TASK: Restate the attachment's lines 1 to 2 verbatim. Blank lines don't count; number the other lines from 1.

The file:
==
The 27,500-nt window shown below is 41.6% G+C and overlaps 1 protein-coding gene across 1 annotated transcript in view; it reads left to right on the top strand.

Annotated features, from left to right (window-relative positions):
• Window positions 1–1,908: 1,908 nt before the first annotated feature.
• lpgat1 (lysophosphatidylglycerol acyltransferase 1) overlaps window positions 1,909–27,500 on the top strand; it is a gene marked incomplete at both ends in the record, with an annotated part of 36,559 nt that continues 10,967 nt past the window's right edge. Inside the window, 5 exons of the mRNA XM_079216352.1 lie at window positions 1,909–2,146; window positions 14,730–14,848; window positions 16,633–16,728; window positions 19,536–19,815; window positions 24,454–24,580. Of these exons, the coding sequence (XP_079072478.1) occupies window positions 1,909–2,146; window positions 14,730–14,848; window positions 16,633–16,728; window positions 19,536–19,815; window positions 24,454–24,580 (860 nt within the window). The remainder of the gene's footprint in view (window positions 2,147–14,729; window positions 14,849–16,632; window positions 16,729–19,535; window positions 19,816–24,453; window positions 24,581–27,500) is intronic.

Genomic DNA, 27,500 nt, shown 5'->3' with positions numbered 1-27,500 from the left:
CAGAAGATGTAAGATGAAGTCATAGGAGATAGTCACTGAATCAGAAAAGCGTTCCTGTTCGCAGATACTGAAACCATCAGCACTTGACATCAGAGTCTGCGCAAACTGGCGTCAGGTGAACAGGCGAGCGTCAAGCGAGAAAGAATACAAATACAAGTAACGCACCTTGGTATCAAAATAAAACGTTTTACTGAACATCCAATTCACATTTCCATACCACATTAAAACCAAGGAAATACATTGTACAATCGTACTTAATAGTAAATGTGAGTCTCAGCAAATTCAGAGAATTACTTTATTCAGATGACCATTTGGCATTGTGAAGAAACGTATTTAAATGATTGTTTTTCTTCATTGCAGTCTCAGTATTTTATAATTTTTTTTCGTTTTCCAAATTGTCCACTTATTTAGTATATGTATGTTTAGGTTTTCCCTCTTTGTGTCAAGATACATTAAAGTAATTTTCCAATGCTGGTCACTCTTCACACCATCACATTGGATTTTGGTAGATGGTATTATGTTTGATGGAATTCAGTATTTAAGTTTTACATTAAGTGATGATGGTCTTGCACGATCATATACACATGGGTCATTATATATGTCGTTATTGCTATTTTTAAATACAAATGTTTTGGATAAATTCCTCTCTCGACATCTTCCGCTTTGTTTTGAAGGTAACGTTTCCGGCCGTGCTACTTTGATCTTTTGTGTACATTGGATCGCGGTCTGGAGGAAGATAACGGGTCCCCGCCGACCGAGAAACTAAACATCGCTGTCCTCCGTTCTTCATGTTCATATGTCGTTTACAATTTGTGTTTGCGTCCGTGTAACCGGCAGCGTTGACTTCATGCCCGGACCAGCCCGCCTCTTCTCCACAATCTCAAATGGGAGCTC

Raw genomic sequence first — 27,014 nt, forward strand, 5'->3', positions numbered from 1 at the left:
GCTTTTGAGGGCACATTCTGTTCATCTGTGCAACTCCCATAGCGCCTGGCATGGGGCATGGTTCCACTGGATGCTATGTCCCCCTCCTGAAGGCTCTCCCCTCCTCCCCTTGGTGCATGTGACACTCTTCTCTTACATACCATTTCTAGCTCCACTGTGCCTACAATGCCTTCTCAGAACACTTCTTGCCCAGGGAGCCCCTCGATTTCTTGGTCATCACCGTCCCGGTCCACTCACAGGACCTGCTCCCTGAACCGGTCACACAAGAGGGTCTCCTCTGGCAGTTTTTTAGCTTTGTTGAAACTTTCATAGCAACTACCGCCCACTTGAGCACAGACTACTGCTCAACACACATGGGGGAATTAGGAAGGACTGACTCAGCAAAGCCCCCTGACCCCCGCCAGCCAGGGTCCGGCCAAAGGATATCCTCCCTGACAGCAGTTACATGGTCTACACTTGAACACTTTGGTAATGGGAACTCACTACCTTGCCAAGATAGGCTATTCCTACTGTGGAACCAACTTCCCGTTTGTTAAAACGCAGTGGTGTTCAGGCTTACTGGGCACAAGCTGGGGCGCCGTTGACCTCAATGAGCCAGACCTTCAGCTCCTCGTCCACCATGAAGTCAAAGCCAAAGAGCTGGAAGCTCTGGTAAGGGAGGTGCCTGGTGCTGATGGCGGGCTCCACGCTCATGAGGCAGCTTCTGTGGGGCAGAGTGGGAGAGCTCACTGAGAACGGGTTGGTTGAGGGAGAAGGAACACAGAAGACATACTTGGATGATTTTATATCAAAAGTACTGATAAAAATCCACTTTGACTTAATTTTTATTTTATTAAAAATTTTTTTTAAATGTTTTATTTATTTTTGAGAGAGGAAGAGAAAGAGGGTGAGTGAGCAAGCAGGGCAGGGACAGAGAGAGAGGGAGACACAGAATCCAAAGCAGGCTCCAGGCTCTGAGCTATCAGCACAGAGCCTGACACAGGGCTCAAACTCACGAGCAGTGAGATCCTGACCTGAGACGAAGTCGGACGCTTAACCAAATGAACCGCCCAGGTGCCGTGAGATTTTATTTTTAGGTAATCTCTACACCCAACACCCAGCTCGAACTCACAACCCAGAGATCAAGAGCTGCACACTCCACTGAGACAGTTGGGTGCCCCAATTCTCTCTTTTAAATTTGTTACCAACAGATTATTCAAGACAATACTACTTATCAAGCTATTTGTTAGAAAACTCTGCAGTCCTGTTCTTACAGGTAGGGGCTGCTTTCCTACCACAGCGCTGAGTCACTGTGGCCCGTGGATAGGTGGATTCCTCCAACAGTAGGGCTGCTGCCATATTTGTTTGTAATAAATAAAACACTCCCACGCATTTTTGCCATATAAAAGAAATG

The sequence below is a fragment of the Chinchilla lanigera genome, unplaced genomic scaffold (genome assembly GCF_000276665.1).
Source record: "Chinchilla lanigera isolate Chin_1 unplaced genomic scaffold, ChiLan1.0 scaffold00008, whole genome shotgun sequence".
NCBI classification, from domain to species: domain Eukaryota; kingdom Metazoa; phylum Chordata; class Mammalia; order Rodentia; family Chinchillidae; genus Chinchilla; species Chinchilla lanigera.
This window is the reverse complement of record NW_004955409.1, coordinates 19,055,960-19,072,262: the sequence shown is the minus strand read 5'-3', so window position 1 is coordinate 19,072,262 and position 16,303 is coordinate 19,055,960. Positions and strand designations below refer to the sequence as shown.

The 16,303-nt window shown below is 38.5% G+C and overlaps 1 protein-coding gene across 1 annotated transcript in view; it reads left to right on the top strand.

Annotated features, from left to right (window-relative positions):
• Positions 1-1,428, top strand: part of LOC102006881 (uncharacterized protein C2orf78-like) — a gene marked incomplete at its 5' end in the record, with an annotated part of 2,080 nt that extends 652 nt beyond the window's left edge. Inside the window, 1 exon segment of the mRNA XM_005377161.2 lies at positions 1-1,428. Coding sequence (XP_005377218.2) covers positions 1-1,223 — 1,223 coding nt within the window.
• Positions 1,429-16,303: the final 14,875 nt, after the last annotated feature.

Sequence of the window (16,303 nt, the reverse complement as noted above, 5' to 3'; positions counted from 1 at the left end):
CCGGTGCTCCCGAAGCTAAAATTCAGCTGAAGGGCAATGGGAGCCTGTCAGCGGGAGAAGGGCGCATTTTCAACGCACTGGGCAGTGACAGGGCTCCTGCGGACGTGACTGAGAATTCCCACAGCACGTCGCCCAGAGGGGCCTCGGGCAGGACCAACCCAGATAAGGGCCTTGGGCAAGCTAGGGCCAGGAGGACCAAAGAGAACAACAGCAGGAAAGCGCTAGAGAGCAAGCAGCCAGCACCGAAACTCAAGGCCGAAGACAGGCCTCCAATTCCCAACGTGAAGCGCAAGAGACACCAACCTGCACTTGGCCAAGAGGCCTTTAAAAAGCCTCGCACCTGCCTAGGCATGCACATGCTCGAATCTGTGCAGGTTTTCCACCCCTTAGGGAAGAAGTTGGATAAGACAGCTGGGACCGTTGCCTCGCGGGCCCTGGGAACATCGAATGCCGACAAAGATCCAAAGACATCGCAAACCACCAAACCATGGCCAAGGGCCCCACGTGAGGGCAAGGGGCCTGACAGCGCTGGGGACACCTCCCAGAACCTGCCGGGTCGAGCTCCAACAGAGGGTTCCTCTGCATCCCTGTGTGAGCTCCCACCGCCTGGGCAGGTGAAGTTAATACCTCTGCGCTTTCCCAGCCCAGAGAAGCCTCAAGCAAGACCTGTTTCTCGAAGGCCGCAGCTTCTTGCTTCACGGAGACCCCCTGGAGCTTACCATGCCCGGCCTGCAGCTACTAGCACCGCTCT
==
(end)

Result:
The 27,500-nt window shown below is 41.6% G+C and overlaps 1 protein-coding gene across 1 annotated transcript in view; it reads left to right on the top strand.

Annotated features, from left to right (window-relative positions):